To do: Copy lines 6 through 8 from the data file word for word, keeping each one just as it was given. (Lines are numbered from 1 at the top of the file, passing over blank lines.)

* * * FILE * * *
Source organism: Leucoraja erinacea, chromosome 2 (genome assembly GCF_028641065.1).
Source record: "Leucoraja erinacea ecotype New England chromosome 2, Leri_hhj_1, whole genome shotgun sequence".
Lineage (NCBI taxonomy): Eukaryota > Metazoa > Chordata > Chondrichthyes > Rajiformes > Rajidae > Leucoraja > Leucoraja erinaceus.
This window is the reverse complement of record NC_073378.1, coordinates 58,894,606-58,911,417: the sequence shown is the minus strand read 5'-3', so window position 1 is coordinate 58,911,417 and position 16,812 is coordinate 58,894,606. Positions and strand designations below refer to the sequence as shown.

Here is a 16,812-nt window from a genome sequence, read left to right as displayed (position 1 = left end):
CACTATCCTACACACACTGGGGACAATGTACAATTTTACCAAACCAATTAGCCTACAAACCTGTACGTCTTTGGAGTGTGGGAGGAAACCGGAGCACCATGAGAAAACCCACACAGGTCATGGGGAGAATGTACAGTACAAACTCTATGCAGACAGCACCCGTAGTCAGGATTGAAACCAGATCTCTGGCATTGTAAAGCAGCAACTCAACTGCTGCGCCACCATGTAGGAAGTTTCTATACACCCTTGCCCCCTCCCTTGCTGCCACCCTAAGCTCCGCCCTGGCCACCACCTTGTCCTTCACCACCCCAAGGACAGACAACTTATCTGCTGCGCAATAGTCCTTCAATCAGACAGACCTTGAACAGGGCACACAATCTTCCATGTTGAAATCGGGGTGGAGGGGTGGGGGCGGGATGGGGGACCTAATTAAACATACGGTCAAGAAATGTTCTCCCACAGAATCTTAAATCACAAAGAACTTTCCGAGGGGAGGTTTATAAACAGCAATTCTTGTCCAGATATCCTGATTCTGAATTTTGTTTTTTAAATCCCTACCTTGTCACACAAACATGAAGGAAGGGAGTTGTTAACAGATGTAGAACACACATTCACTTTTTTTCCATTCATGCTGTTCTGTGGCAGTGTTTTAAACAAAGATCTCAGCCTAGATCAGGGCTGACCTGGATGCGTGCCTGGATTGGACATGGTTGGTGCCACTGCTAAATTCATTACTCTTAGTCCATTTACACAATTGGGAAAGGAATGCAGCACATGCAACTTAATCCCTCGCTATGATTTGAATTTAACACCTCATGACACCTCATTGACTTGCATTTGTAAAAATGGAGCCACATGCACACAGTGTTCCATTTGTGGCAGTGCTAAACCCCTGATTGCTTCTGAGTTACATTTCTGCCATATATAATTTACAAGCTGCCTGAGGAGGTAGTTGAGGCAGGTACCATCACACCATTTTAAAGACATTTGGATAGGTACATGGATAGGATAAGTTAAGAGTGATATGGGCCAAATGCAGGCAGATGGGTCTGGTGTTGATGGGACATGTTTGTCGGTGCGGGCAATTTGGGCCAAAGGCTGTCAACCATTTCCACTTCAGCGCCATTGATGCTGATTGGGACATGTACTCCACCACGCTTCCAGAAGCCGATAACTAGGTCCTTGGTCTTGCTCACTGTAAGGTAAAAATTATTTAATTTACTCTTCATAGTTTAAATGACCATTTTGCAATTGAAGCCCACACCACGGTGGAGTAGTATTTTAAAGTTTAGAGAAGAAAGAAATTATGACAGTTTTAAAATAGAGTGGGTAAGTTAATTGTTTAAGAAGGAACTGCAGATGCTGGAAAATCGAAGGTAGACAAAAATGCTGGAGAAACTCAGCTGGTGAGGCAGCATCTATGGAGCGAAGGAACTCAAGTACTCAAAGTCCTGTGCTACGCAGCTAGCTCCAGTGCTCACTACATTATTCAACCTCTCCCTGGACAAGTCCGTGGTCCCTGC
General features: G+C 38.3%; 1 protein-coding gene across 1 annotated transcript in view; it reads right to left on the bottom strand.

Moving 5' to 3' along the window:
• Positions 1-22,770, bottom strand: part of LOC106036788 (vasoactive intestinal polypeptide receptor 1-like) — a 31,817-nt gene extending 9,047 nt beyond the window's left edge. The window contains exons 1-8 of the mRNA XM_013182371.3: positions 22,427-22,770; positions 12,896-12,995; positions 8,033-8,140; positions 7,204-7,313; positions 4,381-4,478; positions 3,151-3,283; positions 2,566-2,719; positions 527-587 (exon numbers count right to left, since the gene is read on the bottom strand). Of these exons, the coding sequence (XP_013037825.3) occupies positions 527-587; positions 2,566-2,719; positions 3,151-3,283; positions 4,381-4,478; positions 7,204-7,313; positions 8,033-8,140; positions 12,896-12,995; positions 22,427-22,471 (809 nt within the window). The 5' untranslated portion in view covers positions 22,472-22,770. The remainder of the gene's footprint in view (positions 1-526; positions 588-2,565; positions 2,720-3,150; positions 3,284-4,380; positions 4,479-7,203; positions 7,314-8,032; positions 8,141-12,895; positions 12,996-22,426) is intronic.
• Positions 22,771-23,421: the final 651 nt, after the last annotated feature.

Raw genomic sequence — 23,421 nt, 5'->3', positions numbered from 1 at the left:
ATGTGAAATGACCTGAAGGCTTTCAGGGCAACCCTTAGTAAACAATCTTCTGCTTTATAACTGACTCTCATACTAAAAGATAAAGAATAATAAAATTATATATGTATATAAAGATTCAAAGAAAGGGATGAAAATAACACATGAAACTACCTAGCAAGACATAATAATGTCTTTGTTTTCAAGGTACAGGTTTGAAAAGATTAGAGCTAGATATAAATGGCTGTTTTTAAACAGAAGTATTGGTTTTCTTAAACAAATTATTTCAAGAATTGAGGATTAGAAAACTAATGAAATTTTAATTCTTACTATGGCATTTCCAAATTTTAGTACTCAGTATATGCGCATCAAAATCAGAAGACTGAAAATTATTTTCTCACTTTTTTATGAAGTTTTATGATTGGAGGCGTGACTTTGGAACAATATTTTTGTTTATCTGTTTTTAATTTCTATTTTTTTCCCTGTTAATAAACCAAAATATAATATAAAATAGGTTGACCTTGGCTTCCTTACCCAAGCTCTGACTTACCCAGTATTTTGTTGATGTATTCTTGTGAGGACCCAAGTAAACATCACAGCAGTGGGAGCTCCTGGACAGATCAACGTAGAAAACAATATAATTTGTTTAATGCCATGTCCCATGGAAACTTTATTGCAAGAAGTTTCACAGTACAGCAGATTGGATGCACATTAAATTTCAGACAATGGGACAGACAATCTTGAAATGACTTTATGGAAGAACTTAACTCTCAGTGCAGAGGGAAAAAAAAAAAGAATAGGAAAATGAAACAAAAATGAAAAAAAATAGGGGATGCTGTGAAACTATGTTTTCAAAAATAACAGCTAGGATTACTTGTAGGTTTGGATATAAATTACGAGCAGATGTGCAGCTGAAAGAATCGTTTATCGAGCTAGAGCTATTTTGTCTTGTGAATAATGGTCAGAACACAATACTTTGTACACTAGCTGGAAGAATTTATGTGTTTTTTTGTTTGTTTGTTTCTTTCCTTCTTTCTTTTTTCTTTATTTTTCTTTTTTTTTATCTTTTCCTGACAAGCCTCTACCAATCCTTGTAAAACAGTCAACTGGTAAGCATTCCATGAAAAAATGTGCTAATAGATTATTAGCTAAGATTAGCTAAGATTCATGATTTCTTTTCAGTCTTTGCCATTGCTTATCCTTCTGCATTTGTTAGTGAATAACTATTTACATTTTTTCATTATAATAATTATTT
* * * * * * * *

CACTATCCTACACACACTGGGGACAATGTACAATTTTACCAAACCAATTAGCCTACAAACCTGTACGTCTTTGGAGTGTGGGAGGAAACCGGAGCACCATGAGAAAACCCACACAGGTCATGGGGAGAATGTACAGTACAAACTCTATGCAGACAGCACCCGTAGTCAGGATTGAAACCAGATCTCTGGCATTGTAAAGCAGCAACTCAACTGCTGCGCCACCATGTAGGAAGTTTCTATACACCCTTGCCCCCTCCCTTGCTGCCACCCTAAGCTCCGCCCTGGCCACCACCTTGTCCTTCACCACCCCAAGGACAGACAACTTATCTGCTGCGCAATAGTCCTTCAATCAGACAGACCTTGAACAGGGCACACAATCTTCCATGTTGAAATCGGGGTGGAGGGGTGGGGGCGGGATGGGGGACCTAATTAAACATACGGTCAAGAAATGTTCTCCCACAGAATCTTAAATCACAAAGAACTTTCCGAGGGGAGGTTTATAAACAGCAATTCTTGTCCAGATATCCTGATTCTGAATTTTGTTTTTTAAATCCCTACCTTGTCACACAAACATGAAGGAAGGGAGTTGTTAACAGATGTAGAACACACATTCACTTTTTTTCCATTCATGCTGTTCTGTGGCAGTGTTTTAAACAAAGATCTCAGCCTAGATCAGGGCTGACCTGGATGCGTGCCTGGATTGGACATGGTTGGTGCCACTGCTAAATTCATTACTCTTAGTCCATTTACACAATTGGGAAAGGAATGCAGCACATGCAACTTAATCCCTCGCTATGATTTGAATTTAACACCTCATGACACCTCATTGACTTGCATTTGTAAAAATGGAGCCACATGCACACAGTGTTCCATTTGTGGCAGTGCTAAACCCCTGATTGCTTCTGAGTTACATTTCTGCCATATATAATTTACAAGCTGCCTGAGGAGGTAGTTGAGGCAGGTACCATCACACCATTTTAAAGACATTTGGATAGGTACATGGATAGGATAAGTTAAGAGTGATATGGGCCAAATGCAGGCAGATGGGTCTGGTGTTGATGGGACATGTTTGTCGGTGCGGGCAATTTGGGCCAAAGGCTGTCAACCATTTCCACTTCAGCGCCATTGATGCTGATTGGGACATGTACTCCACCACGCTTCCAGAAGCCGATAACTAGGTCCTTGGTCTTGCTCACTGTAAGGTAAAAATTATTTAATTTACTCTTCATAGTTTAAATGACCATTTTGCAATTGAAGCCCACACCACGGTGGAGTAGTATTTTAAAGTTTAGAGAAGAAAGAAATTATGACAGTTTTAAAATAGAGTGGGTAAGTTAATTGTTTAAGAAGGAACTGCAGATGCTGGAAAATCGAAGGTAGACAAAAATGCTGGAGAAACTCAGCTGGTGAGGCAGCATCTATGGAGCGAAGGAACTCAAGTACTCAAAGTCCTGTGCTACGCAGCTAGCTCCAGTGCTCACTACATTATTCAACCTCTCCCTGGACAAGTCCGTGGTCCCTGC
General features: G+C 38.3%; 1 protein-coding gene across 1 annotated transcript in view; it reads right to left on the bottom strand.

Moving 5' to 3' along the window: